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Dr Wayne Visser discharges his professional responsibilities as a Professor of Integrated Value and Holder of the Chair in Sustainable Transformation at Antwerp Management School. He also happens to be the founder of CSR International, Director of Kaleidoscope Futures and Fellow at the University of Cambridge Institute for Sustainability Leadership. He is also a prodigious author (40 odd books) and an inveterate traveler (having visited in upwards of 80 countries) in addition to being a person who cares deeply about a holistic form of living that fosters an inclusive approach.
In “Thriving”, Dr. Visser galvanizes an enviable repertoire of knowledge in dissecting the intersectionality between humans with nature. Using an ‘umbrella’ or ombudsman terminology, ‘regeneration’, Visser identifies in an innovative manner “six keys to thriving”. The numeral six seems to strike a special resonance with Visser as it appears in various passages and chapters of the book. Every Chapter ends with either a soulful or a mellow dirge, which again bears ample testimony to the multifaceted attributes of its author.
So what exactly are the six keys to thriving? In Visser’s world, complexity, circularity, creativity, coherence, convergence, and continuity form the core components of thriving. Each one of these facets strives and seeks to transform societal notions about work, and life. As the author himself alludes to the fact, the concept of ‘thriving’ envelopes and encompasses the Stockdale Paradox. For the uninitiated, this paradox is named after Admiral James Stockdale who survived seven unspeakably brutal years as a prisoner of war in Vietnam. Only when human beings confront the most brutal facts of their current reality, while never letting their hopes down, will mankind prevail in the end.
Expanding on the Cradle-to-Cradle concept pioneered by Swiss architect Walter Stahel and his co-author Genevieve Ready (currently Cradle-to-Cradle is a registered trademark of McDonough Braungart Design Chemistry (MBDC) consultants), Dr. Visser emphatically welcomes the cultivation of a “circular economy” – a ‘biomimetic’ process that replaces the current make-take-dispose approach to materials with a make-borrow-return-reuse method. This approach has for emulation nature’s long-evolved, low-waste, energy-conserving processes. Similar to a tree that is born from soil created by other dead trees, grows using local resources, produces fruit or seeds, and dies, but not before creating food and soil for other organisms (a cycle), human beings can make products that are part of an ongoing circular system. Visser also made a stirring and hard hitting documentary called “Closing The Loop” (2018) in which the benefit of a circular economy is elaborately and fascinatingly demonstrated. Today only about 10% of the global economy is circular in nature.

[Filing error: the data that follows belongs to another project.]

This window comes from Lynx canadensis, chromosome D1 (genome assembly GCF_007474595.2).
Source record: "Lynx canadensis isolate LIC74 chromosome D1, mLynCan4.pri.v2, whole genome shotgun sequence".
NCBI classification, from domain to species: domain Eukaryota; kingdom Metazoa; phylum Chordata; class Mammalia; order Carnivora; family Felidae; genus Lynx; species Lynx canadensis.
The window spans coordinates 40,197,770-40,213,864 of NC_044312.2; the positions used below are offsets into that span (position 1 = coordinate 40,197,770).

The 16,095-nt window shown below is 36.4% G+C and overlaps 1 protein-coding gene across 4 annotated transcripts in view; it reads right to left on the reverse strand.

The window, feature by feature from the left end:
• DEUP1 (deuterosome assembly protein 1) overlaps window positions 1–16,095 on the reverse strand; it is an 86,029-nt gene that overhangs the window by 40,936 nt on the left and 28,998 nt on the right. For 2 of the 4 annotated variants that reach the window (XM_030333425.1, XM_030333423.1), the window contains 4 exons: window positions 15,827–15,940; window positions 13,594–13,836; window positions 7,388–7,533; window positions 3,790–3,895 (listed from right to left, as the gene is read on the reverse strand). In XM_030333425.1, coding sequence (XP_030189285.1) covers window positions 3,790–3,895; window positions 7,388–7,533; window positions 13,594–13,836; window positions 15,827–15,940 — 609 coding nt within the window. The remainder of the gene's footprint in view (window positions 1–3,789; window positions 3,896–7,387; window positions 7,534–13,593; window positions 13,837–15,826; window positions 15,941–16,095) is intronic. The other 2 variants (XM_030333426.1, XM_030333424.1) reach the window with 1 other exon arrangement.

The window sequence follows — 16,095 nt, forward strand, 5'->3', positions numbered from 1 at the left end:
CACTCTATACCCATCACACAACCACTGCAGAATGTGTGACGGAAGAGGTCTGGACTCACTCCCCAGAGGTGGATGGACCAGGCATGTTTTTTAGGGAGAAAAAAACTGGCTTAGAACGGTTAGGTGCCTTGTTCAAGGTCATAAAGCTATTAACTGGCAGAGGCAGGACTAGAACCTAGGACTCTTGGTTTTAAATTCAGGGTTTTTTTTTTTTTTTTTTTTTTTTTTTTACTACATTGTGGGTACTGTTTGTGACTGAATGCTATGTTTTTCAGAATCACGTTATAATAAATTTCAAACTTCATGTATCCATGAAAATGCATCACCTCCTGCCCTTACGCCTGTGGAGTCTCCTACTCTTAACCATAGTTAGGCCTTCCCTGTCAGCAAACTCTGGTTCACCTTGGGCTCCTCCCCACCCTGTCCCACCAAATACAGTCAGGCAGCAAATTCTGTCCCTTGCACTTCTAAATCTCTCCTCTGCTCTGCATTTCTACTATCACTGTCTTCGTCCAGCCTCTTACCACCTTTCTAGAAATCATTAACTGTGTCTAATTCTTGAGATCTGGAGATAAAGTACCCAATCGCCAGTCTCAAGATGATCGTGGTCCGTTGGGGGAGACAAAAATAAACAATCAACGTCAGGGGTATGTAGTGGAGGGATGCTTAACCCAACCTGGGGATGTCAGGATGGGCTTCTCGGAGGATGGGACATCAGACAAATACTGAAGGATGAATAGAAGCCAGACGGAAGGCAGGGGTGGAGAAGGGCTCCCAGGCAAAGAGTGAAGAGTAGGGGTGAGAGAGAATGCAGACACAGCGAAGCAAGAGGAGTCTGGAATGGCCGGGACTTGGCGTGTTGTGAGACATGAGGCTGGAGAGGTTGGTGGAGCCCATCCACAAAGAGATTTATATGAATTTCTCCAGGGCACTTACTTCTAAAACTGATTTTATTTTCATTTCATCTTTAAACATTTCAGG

“Thriving” is peppered with inspiring real life examples of the regenerative process that is currently driving sustainability across the globe. Chemical industries such as the behemoth BASF trying to transform themselves by investing in renewables, Bio energy and Carbon Capture and Sequestering and experimenting with Green Hydrogen to combat global warming; asset management giants such as Blackrock pulling away investments from industries that are not committed to battling climate change; companies such as apparel manufacturer Patagonia making it a way of business to sell products that are eco-friendly; Tesla’s sustained push towards environmental sustainability and Orsted’s phenomenal transformation from a fossil fuel company in Denmark to one of the biggest renewables company are some of the more riveting illustrations that make for some fascinating reading.
Visser also paints a very sobering picture by bringing his reader’s attention to the environmental catastrophes that have occurred in the age of the Anthropocene. The Great Barrier Reef is undergoing a dangerous ‘bleaching’ process that threatens to wipe out the coral population. There has been a 67% extinction of various wildlife species since 1970. This makes the restoration of ecosystems an uncompromising necessity. At the COP 26 summit recently concluded at Glasgow, more than 90% of the countries with forests have pledged to stop deforestation and to restore nature to its original form. Plant based food companies like Beyond Meat and Impossible Foods are purveying a healthier lifestyle and preservation of both bio-diversity and animal welfare. Cultured and fermented meat grown in laboratories take away wastage of water, land and lives since cultured meat is manufactured or prepared out of cells taken from live animals instead of killing them.
Diversity and inclusion is a major aspect to which Visser devotes – and rightfully so – ample space in his book. Bemoaning the prevailing gender disparity, Visser explains to his incredulous reader that assuming the current trends were to continue unabated, it would take an absurd 250 years to right all wrongs encompassed by gender disparity! However organisations such as Unilever are showing the way by designating compulsory positions at the Board level for women and elevating feminine talent to its deserved designations. But still, as Visser shows, lots more needs to be done on this front.
“Thriving” is a relevant, necessary and seminal book that could not have come a day sooner than on the date it has been made available for sale. The world is in dire need of a socio-economic transformation and the time to usher in such a paradigm shift is NOW!